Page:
It has had many poor repairs and some poor storage in the past. It was inside in the dry for almost ten years and some planks with poor grain where split
                    Message 9 of 29 , Oct 4, 2008
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                      It has had many poor repairs and some poor storage in the past. It was
                      inside in the dry for almost ten years and some planks with poor grain
                      where split pritty bad. The paint was marine with a high copper bottom
                      paint but the bright work was all but gone. Sister ribs where poorly
                      done and rot not tepaired or stoped. Think how long it would have
                      lasted if taken care of properly rather then half way. There are
                      lightnings 50, 60 and nearly 70 years old in good shape.

                      Jon

                      --- In bolger@yahoogroups.com, ".Randy Powell" <rpspiritwaters@...>
                      wrote:
                      >
                      > You do have a very good point. Most of the boats I work on are
                      Muskoka based, these owners spare no expense at storage and repair,
                      that said proper coatings, careful storage and attention to keeping
                      your dry with in reason will extend your boats life. 1963 you say, that
                      would make it 46 I dare say it seems to of survived OK with only
                      traditional coatings.
                      > Randy 
                    • .Randy Powell
                      Jon, Do you have any pictures for us all to enjoy??? Randy ... From: Jon & Wanda(Tink) Subject: [bolger] Re: PT decking? To:
                      Message 10 of 29 , Oct 6, 2008
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                        Jon,
                        Do you have any pictures for us all to enjoy???
                        Randy

                        --- On Sun, 10/5/08, Jon & Wanda(Tink) <windyjon@...> wrote:

                        From: Jon & Wanda(Tink) <windyjon@...>
                        Subject: [bolger] Re: PT decking?
                        To: bolger@yahoogroups.com
                        Received: Sunday, October 5, 2008, 12:33 AM






                        It has had many poor repairs and some poor storage in the past. It was
                        inside in the dry for almost ten years and some planks with poor grain
                        where split pritty bad. The paint was marine with a high copper bottom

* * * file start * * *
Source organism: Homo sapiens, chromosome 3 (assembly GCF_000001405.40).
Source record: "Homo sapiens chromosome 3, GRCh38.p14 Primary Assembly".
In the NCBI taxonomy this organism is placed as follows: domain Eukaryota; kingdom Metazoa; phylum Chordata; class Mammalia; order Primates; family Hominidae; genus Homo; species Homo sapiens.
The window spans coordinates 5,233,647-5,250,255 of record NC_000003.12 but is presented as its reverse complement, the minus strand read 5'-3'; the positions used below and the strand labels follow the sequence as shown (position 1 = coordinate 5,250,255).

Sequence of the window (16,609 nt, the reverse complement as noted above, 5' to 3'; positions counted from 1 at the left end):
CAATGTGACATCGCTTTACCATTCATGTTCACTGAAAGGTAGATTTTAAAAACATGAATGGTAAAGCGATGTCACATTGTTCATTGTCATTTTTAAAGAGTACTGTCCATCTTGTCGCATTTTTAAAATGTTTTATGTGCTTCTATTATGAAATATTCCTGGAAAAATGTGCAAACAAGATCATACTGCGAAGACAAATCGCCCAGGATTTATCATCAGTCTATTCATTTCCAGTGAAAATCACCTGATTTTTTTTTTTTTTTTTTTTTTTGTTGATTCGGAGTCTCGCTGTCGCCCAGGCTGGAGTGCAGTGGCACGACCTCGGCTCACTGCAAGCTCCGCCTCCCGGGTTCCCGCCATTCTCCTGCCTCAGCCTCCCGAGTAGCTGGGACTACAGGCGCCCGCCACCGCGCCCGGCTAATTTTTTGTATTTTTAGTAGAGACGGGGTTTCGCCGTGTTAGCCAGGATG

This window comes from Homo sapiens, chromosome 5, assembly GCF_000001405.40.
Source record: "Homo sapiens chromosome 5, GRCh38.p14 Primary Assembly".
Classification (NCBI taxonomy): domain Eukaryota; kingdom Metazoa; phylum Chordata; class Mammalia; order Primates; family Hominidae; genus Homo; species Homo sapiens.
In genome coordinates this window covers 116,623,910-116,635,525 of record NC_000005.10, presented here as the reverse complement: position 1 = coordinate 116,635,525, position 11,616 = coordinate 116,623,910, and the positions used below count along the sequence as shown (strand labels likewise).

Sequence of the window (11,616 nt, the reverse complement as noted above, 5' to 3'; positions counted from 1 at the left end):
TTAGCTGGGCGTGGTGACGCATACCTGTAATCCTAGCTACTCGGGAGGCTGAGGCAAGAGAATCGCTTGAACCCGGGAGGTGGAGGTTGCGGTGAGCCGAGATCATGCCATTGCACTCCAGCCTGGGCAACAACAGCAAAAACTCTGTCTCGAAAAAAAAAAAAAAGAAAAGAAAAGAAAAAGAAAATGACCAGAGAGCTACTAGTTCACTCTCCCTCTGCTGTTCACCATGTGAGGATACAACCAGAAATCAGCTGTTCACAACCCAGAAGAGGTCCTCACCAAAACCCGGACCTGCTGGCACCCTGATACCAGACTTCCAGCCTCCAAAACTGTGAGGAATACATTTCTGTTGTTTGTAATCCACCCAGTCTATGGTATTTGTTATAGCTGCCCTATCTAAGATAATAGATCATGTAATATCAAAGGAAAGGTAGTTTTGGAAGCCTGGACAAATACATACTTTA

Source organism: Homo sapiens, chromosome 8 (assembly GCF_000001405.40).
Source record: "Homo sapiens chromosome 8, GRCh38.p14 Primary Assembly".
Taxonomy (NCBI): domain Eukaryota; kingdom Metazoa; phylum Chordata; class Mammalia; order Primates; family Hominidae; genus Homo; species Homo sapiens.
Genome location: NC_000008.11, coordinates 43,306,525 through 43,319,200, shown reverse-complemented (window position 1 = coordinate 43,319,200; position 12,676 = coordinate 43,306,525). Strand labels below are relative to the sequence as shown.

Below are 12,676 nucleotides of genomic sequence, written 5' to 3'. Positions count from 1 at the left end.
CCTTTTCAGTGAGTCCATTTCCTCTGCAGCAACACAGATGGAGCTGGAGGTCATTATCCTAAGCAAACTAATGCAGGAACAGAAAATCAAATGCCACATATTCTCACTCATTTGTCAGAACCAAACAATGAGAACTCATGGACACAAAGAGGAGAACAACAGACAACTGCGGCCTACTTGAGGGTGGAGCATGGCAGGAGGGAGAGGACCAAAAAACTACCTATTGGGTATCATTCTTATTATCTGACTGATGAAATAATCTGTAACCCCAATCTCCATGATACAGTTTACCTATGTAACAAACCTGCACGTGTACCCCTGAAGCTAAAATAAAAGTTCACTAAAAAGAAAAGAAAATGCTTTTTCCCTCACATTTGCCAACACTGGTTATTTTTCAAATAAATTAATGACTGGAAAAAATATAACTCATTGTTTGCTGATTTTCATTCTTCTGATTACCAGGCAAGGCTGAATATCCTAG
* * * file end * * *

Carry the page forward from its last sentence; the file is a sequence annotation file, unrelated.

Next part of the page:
paint but the bright work was all but gone. Sister ribs where poorly
                        done and rot not tepaired or stoped. Think how long it would have
                        lasted if taken care of properly rather then half way. There are
                        lightnings 50, 60 and nearly 70 years old in good shape.

                        Jon

                        --- In bolger@yahoogroups. com, ".Randy Powell" <rpspiritwaters@ ...>
                        wrote:
                        >
                        > You do have a very good point. Most of the boats I work on are
                        Muskoka based, these owners spare no expense at storage and repair,
                        that said proper coatings, careful storage and attention to keeping
                        your dry with in reason will extend your boats life. 1963 you say, that
                        would make it 46 I dare say it seems to of survived OK with only
                        traditional coatings.
                        > Randy 
















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                      • Jon & Wanda(Tink)
                        Need to do some more work now that the days are getting shorter and I have more time. Need to do some updateing too.
                        Message 11 of 29 , Oct 6, 2008
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                          Need to do some more work now that the days are getting shorter and I
                          have more time. Need to do some updateing too.
                          http://www.flickr.com/photos/jons_boat_building/sets/72157602709911781
                          /

                          Jon


                          --- In bolger@yahoogroups.com, ".Randy Powell" <rpspiritwaters@...>
                          wrote:
                          >
                          > Jon,
                          > Do you have any pictures for us all to enjoy???
                          > Randy
                          >
                          > --- On Sun, 10/5/08, Jon & Wanda(Tink) <windyjon@...> wrote:
                          >
                          > From: Jon & Wanda(Tink) <windyjon@...>
                          > Subject: [bolger] Re: PT decking?
                          > To: bolger@yahoogroups.com
                          > Received: Sunday, October 5, 2008, 12:33 AM